Second Marriages are common today. That is not a comment on our society, it is simply a fact. So it is a fair question – how does this affect writing a Will? There are a number of special considerations that accompany writing a Will for a blended family. This blog entry only covers a few of them.
First, the word “children” needs to clearly be defined. Whose children? Yours, mine, ours? Without clarification, the simple statement “Everything goes to my wife, and if she predeceases me, then to my children” could cause quite a stir. Don’t let that cat out of the bag. Your attorney needs to know the state’s law and definition for words like “children” and “issue.”
Next, make your intentions crystal clear. If you wish for all five children (three from the wife and two from the husband, all by prior marriages) to share everything evenly, spell that out. This takes additional language and sometimes stilted-sounding explanations, but it is well worth it. One of the common sentiments that I hear is “Our kids will work it out. Don’t worry.” This is not the place to trust goodwill. If you love your family members — all of them — you will be sure that your Will is clear and unambiguous.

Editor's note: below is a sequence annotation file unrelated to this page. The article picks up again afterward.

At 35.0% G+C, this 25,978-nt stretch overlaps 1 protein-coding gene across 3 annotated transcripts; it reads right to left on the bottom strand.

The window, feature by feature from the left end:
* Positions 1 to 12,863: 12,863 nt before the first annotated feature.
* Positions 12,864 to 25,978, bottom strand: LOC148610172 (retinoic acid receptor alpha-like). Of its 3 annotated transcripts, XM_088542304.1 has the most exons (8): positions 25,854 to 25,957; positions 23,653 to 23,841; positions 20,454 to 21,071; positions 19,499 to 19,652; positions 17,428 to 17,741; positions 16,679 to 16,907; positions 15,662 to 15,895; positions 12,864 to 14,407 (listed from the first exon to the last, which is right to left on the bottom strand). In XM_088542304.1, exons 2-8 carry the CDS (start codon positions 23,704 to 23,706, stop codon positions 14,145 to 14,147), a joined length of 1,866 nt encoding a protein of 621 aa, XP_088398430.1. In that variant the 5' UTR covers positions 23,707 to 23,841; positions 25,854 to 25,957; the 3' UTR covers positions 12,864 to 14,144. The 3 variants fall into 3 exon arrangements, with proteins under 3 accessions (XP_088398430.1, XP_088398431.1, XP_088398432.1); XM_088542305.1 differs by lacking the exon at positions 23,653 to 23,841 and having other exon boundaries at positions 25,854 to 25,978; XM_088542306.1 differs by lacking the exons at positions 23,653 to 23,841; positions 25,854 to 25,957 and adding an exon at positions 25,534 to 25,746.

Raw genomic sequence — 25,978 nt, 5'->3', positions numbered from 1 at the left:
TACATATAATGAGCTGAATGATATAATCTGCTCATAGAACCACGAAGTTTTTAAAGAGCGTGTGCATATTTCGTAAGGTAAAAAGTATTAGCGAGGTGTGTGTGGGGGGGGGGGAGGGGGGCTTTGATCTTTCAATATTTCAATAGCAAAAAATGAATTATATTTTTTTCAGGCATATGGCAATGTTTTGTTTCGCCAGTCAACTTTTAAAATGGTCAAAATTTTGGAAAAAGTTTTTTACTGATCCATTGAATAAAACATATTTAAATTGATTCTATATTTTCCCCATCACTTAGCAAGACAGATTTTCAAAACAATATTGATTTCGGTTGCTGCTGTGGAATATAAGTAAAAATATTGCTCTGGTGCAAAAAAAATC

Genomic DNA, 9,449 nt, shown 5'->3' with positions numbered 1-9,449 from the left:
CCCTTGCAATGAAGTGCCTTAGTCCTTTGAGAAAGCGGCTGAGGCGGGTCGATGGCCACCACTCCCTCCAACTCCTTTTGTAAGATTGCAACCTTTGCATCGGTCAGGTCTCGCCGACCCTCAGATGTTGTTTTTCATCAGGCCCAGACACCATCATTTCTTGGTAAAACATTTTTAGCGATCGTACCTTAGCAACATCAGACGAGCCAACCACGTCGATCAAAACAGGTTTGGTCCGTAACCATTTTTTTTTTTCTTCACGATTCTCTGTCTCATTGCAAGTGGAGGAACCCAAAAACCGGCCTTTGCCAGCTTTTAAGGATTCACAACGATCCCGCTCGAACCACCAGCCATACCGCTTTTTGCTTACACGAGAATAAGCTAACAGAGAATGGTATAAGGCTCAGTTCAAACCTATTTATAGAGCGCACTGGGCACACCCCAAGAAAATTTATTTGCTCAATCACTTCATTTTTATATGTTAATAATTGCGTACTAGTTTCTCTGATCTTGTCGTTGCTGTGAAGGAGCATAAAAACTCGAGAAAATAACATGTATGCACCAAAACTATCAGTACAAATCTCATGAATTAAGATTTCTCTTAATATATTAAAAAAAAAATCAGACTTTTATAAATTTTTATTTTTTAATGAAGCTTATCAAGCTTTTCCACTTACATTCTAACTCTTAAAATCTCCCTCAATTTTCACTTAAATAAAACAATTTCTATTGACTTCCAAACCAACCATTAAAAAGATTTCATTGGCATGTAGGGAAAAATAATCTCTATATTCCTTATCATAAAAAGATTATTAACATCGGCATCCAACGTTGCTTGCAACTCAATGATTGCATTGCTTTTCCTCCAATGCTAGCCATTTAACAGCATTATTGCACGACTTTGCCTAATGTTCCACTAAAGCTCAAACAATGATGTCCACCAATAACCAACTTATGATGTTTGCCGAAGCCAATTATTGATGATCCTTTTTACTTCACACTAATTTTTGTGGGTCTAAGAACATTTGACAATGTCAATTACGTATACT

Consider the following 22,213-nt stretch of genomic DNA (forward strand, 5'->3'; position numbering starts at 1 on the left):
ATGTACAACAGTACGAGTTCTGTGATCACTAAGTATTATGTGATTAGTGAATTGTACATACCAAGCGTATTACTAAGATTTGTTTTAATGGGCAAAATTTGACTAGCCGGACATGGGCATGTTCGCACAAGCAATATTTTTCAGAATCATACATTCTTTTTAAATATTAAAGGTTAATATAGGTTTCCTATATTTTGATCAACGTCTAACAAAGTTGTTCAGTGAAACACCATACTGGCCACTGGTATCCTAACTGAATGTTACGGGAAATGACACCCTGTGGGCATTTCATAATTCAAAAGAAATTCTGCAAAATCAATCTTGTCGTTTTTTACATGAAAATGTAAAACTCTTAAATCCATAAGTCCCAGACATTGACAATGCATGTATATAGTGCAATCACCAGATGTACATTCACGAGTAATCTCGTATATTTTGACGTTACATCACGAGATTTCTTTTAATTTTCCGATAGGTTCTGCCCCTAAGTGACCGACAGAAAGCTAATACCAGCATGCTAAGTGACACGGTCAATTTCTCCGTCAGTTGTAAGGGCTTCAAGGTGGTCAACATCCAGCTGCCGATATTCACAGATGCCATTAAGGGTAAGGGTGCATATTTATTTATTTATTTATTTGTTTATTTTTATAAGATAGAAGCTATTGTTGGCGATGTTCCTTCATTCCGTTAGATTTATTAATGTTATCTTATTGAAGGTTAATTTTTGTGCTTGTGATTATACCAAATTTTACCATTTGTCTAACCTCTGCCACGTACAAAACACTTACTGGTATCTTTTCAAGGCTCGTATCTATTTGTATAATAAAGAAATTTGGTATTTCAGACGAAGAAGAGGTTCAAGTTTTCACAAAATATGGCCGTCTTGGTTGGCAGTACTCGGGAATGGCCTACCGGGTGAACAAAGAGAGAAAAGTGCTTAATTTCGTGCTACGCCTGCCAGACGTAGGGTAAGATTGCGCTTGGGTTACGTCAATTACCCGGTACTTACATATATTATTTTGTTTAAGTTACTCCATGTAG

Finally (for this brief blog entry), be very careful in choosing an attorney to assist you. This may be one of the most important documents of your entire life. Don’t choose an attorney who writes wills, does divorces, files bankruptcies, creates business planning documents, settles real estate closings, and handles slip and fall cases. Many years ago, any attorney could write a will. With the changes in the law and the changes in society (like blended families), choose an attorney who focuses his or her entire practice on estates.
Please contact us here at Mateya Law Firm. We would be happy to talk to you about writing your Will and leaving the legacy you want to leave.
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